Let’s be fair, cider has an image problem. Too many people still associate cider with getting drunk as a teenager ‘down the rec’, or with some tasteless, odourless sugary fizz backed by questionable adverts.

But that is all going to change, because cider is about to have a ‘craft’ moment. What has happened with beer, and is happening with gin, is now going to happen to cider. Craft cider gives the consumer a fantastic experience and a choice they are not used to, and changes the way people feel about the drink.

The issue for craft cider producers is not their drink, though – it is getting their drink out there in front of the consumer. I co-founded Crafty Nectar to solve that problem, to unlock routes to trade and help suppliers sell directly to the consumer on a subscription-model basis. 

Why? Craft cider producers have always struggled to get into pubs and restaurants. The minimum orders set by old-school wholesalers are too high, which has meant pubs and restaurants are put off introducing new products due to the risk that no one will drink them. Traditional wholesalers, therefore, stock small ranges of craft ciders and, in some cases, none at all.

Finally, craft cider makers struggle to compete with big brands due to their limited distribution and marketing reach.

Responding to a need

This year, my co-founder James Waddington and I launched the wholesale side of our business: Crafty Nectar Trade. We are responding to a need. While running the direct-to-consumer side of our business, we started to receive numerous requests from pubs, bars and restaurants asking if we could provide them with small-batch ciders.

Our ethos on the wholesale side is just the same – we just want more people to discover craft cider. So, we are probably the only wholesaler out there with a no-minimum-order policy – because that is exactly what customers want.

To make the no-minimum-order work, we keep overheads such as warehouses and logistics down to a minimum, through applying drop-shipping methods to wholesale. We have also invested in software to automate the process as much as possible.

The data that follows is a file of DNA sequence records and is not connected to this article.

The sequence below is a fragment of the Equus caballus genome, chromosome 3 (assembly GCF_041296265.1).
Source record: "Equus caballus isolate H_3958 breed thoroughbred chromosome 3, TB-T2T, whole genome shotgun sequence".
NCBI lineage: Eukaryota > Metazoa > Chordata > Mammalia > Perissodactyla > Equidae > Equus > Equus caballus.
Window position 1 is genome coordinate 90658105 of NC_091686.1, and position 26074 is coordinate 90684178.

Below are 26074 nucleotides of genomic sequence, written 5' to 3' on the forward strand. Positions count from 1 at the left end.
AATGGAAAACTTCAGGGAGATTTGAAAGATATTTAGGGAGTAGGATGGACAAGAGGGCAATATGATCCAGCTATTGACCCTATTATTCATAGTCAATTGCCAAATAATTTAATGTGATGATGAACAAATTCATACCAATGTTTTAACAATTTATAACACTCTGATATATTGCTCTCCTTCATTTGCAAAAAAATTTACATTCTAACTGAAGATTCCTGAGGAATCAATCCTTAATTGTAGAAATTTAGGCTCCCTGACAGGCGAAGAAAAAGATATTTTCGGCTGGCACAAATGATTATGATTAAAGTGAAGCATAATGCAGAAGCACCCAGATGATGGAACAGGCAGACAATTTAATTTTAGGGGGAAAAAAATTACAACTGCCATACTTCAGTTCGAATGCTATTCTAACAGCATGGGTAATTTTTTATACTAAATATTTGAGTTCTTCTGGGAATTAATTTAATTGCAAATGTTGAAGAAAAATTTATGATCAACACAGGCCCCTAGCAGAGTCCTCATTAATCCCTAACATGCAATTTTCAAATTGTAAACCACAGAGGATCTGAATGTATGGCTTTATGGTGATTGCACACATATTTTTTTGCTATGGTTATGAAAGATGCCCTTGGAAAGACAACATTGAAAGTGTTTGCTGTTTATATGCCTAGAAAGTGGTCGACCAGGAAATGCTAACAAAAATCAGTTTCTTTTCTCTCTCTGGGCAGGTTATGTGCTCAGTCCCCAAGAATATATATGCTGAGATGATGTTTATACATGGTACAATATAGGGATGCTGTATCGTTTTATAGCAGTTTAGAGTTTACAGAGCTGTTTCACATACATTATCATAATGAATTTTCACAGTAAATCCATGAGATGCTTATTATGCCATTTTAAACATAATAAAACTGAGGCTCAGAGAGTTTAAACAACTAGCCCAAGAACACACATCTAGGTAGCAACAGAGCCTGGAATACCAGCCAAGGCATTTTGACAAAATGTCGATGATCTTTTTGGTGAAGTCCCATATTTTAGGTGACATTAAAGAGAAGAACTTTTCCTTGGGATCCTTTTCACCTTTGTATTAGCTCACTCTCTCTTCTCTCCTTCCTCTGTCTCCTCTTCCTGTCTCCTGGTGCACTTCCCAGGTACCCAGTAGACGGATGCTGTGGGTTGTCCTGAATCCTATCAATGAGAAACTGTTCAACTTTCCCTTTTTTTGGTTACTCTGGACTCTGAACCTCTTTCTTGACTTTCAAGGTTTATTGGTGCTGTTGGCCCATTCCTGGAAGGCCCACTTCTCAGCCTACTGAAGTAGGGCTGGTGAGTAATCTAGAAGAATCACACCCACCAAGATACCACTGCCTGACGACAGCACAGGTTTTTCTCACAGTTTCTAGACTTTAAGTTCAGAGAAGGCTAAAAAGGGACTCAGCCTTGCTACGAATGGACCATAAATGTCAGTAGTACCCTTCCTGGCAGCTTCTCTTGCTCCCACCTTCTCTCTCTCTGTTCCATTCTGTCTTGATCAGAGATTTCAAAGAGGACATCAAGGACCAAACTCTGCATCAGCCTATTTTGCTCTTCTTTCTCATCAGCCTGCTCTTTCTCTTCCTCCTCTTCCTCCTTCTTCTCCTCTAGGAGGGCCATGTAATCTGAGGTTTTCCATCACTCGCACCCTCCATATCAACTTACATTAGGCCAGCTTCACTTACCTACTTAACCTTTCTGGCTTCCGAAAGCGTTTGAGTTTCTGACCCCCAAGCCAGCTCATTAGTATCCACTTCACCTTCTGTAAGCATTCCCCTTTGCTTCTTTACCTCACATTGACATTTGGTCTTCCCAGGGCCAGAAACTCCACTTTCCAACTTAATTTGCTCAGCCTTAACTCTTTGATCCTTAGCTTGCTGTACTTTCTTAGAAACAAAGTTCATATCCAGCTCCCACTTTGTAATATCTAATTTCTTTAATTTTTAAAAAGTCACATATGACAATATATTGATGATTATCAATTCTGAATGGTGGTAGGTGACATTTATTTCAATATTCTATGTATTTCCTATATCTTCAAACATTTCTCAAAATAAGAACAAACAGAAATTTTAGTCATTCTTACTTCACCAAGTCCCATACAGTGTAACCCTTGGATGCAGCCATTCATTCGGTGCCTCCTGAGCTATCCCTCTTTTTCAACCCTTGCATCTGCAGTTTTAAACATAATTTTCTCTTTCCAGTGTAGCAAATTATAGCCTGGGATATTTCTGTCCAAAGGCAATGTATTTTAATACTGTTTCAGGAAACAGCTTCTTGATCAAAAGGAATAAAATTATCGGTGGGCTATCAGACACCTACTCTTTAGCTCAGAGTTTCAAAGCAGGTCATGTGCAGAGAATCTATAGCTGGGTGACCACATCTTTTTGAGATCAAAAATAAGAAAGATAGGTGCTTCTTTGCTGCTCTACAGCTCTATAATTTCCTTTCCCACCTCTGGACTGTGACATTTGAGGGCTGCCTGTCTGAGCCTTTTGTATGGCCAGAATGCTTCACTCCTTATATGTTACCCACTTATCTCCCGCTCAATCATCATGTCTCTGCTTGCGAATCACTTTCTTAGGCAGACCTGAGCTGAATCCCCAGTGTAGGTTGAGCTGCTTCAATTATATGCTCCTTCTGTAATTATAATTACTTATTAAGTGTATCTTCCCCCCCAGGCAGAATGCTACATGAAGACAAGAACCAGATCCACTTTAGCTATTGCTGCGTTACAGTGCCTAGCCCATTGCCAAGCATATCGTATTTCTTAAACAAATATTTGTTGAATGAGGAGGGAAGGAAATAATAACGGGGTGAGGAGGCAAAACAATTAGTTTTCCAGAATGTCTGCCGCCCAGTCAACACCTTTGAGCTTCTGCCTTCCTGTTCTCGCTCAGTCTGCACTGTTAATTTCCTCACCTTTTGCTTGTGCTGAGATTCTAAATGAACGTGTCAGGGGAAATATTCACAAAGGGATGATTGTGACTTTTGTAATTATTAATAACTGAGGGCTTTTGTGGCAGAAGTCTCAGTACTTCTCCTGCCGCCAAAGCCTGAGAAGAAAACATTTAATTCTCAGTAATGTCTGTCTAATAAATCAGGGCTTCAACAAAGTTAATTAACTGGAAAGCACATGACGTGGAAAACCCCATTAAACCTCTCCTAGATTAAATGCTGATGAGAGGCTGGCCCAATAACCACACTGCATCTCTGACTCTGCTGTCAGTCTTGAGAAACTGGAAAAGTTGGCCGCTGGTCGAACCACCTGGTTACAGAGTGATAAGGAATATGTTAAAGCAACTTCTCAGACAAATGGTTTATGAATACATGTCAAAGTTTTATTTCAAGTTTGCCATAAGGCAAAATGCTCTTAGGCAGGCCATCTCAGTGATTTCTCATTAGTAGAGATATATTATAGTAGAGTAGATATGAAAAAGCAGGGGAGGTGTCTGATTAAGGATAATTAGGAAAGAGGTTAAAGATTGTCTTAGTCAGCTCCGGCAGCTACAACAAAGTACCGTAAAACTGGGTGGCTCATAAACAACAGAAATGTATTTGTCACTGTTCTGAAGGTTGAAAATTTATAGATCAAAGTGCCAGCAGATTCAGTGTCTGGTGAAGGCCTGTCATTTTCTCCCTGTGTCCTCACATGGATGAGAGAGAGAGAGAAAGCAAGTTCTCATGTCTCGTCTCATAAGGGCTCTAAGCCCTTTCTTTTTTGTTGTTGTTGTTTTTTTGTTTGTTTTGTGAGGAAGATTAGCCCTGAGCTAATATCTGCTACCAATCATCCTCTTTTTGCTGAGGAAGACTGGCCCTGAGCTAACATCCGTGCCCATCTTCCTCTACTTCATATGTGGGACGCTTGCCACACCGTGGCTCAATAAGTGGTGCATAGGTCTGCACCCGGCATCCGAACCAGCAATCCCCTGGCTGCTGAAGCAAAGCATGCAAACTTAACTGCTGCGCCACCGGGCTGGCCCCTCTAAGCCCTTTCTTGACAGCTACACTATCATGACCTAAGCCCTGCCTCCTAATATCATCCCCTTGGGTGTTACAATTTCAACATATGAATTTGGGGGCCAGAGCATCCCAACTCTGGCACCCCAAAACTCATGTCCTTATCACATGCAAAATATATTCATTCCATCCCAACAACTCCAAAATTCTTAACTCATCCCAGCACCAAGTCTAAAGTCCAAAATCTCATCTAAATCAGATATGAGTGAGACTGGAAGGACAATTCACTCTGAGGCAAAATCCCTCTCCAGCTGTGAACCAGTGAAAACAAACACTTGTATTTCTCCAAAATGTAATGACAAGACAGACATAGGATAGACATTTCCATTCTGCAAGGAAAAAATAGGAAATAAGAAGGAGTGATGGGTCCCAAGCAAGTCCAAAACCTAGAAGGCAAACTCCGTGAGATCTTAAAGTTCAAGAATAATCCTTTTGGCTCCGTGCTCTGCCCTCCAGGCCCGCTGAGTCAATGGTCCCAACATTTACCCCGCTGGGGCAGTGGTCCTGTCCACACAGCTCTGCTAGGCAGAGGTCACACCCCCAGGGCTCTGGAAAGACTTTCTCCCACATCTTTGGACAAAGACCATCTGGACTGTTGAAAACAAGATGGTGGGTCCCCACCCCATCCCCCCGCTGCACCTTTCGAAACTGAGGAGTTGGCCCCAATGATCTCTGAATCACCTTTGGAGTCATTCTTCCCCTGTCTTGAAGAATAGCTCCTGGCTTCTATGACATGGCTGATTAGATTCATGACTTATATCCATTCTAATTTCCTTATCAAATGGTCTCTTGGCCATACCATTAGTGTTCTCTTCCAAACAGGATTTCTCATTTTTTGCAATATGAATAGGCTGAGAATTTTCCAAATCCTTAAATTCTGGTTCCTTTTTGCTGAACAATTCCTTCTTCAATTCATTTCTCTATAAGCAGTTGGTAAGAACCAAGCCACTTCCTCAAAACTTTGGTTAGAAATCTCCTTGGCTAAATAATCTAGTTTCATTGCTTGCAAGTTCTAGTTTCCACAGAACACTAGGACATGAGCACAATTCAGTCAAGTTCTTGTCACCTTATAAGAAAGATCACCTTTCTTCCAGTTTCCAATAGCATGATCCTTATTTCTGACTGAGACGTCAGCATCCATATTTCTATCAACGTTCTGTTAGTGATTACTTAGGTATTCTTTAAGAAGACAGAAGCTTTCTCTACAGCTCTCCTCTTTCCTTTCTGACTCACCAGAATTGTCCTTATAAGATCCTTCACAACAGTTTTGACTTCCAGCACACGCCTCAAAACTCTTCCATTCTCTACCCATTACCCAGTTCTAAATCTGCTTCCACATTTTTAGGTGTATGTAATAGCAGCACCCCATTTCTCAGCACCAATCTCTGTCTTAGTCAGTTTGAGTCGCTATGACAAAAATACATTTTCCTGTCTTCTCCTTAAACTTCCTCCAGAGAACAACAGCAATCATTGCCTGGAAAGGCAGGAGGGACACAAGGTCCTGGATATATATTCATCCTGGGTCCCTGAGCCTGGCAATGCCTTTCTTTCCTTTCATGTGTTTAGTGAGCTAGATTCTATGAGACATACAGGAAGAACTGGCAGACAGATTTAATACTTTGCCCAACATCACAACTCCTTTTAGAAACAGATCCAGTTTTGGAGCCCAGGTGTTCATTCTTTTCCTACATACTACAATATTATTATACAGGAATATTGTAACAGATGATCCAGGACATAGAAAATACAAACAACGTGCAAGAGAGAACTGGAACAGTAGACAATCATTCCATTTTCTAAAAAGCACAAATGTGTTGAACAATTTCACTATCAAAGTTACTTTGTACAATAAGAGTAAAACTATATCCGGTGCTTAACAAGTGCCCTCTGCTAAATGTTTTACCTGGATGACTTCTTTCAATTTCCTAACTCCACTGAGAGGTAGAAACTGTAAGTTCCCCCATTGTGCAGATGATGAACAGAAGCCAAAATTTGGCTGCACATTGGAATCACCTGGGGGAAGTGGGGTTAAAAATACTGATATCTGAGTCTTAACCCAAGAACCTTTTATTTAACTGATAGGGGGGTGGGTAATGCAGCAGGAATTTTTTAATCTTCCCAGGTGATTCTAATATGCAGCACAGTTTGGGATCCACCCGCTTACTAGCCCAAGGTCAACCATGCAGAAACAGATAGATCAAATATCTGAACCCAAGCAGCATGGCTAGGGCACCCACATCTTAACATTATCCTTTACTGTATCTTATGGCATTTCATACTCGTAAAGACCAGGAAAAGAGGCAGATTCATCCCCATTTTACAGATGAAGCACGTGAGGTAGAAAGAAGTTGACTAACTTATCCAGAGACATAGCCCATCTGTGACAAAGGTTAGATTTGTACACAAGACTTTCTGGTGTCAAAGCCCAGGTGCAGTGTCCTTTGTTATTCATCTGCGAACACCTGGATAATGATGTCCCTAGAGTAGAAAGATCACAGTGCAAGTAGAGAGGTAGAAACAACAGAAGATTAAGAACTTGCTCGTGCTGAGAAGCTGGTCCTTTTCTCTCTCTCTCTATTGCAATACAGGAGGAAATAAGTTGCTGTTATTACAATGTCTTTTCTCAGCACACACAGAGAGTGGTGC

Through Crafty Nectar Trade, we want to see more quality craft cider filling up the fridges of pubs, bars and restaurants nationwide. That is what the end consumer wants. I believe the way wholesalers operate will need to change to keep up. We might be among the first to work like this, but we will not be the last.

 There is huge potential for craft cider and traditional cider makers to increase their margins. We are finding, more than ever, consumers are interested in what goes into their drink and how it is made. 

Globally, the cider industry is currently worth £2.7bn, with craft cider representing about 10% of the market. You only have to look to the US, where craft cider – or ‘hard cider’, as they prefer – experienced a 30% growth in sales in 2017. There is a thirst for it.
I think we will start to see some of the more successful craft brands come over to the UK, from the US and Europe, like Ramborn from Luxembourg (yes, from Luxembourg – it is fantastic).

What is happening with craft cannot help but shape the way wholesalers operate. The future is only going to get craftier – it is time we as wholesalers got that bit craftier, too. 

Ed Calvert is the founder of Crafty Nectar Trade

Read more: Free-range: A beer & cider category guide


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